In 2016 our list of culprits has expanded. We are not just blaming fellow workers and dysfunctional families for everything, we are blaming the economy, sexual predators, rednecks, elitists, immigrants, Syrian refugees, Chinese peasants and little kids trying to escape serfdom and sexual exploitation in Latin America. And that’s only half the story.
So how are governments supposed to function when the nation is so thoroughly divided about what is wrong and who’s to blame? Actually, they barely do. During the last few decades, the U.S. Congress has engaged in internecine stand-offs with both parties determined to serve only half of the citizens – their half. And now Salida’s government keeps lawyering up so its internal factions (administrators, council and the NRCDC board) can fight one another.
And yes, dysfunctional narratives likely play a huge role in feeding our litigious, self-pitying, blame-anyone-but-ourselves society. But if we want to fix things, we can’t just indict presidents and politicians. In our democracy, we the people are surely part of the problem. And if we really want to change things, we’ll have to make ourselves part of the solution, because elected officials and government administrators can’t integrate our needs. They are too beholden to narrow constituencies: e.g., cities answer to businesses and taxpayers, congressmen to regions, and presidents to commerce and industry.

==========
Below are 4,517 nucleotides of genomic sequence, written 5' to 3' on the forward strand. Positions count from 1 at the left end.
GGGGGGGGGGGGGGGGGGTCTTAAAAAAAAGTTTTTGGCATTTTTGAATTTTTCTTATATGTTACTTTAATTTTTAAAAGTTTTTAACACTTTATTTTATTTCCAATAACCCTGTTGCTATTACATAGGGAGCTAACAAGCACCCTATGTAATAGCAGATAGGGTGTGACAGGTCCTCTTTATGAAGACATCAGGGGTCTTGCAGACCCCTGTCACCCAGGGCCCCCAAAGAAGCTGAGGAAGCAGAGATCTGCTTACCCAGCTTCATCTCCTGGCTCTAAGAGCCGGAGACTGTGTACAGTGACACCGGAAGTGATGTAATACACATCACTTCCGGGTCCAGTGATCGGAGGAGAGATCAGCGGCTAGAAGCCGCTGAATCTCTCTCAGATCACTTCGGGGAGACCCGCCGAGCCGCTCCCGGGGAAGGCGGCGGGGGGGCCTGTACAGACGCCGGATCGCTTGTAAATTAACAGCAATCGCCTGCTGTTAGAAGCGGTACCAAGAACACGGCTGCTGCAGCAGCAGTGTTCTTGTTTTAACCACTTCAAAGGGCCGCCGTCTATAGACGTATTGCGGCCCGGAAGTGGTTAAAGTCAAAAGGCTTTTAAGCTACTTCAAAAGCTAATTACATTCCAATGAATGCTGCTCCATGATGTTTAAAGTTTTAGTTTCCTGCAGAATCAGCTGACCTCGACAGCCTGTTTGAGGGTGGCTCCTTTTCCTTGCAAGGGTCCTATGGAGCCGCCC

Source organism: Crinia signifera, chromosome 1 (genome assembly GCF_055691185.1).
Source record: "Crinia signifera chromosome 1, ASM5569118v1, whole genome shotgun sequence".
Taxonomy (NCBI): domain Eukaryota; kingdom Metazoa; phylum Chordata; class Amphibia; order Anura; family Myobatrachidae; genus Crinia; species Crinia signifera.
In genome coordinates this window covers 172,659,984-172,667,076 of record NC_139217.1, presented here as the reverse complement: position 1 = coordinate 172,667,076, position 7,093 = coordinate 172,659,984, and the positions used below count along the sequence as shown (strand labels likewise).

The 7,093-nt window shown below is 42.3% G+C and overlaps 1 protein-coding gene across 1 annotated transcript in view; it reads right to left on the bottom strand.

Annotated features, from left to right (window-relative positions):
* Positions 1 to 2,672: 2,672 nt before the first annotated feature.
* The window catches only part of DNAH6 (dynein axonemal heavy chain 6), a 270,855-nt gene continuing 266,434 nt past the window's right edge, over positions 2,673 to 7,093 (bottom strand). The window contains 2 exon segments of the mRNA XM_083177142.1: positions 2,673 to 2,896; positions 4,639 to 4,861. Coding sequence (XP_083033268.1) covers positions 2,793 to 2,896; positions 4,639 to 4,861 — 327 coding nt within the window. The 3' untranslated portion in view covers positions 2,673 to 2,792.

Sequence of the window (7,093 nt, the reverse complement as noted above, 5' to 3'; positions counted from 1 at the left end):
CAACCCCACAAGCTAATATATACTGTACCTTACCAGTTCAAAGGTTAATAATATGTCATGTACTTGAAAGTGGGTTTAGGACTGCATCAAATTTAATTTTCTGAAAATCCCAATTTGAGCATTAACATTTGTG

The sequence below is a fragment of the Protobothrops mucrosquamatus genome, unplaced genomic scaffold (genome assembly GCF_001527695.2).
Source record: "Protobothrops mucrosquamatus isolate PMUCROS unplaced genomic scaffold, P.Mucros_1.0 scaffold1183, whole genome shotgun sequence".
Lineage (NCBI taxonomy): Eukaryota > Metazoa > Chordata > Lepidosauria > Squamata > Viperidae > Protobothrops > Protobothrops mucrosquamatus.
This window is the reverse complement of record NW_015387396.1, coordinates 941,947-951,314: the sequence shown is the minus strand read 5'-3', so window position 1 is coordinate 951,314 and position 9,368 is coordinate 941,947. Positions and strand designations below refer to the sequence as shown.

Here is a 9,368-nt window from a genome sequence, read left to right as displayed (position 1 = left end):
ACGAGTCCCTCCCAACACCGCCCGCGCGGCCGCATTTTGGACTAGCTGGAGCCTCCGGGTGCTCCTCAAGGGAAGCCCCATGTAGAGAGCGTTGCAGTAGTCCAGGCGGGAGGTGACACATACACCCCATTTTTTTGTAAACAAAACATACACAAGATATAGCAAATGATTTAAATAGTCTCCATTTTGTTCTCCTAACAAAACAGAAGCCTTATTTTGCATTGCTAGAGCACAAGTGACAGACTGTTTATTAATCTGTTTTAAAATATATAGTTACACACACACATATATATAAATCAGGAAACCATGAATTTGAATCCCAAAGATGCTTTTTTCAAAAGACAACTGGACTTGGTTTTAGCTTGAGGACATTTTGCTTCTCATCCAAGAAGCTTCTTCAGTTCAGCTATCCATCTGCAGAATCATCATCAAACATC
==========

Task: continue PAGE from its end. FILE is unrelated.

We the people, on the other hand, are free agents who man institutions aplenty, both public and private – including service groups, charitable organizations, churches, fire departments, libraries, museums, animal shelters and emergency and social services, which provide soup kitchens, food banks, legal aid, clothing, information, shelter and help for the indigent, elderly, ill and dying.
And we work together in these endeavors – young and old, rich and poor, right and left – to serve all sorts of Americans.
During his acceptance speech, President-Elect Trump talked about the importance of uniting Americans. That’s an excellent idea, but not one Trump will likely accomplish while building his wall, rounding up immigrants, scaring schoolchildren and terrifying minority communities. In fact, the ACLU has already received an unprecedented amount of donations and is gearing up to keep Trump very busy. So if Americans want to really change things and actually come together in the next few years, the people will have to take the lead, which should put us in a better position than taking the blame or dispersing it.
Martha Quillen blames time constraints for her narrative dysfunction.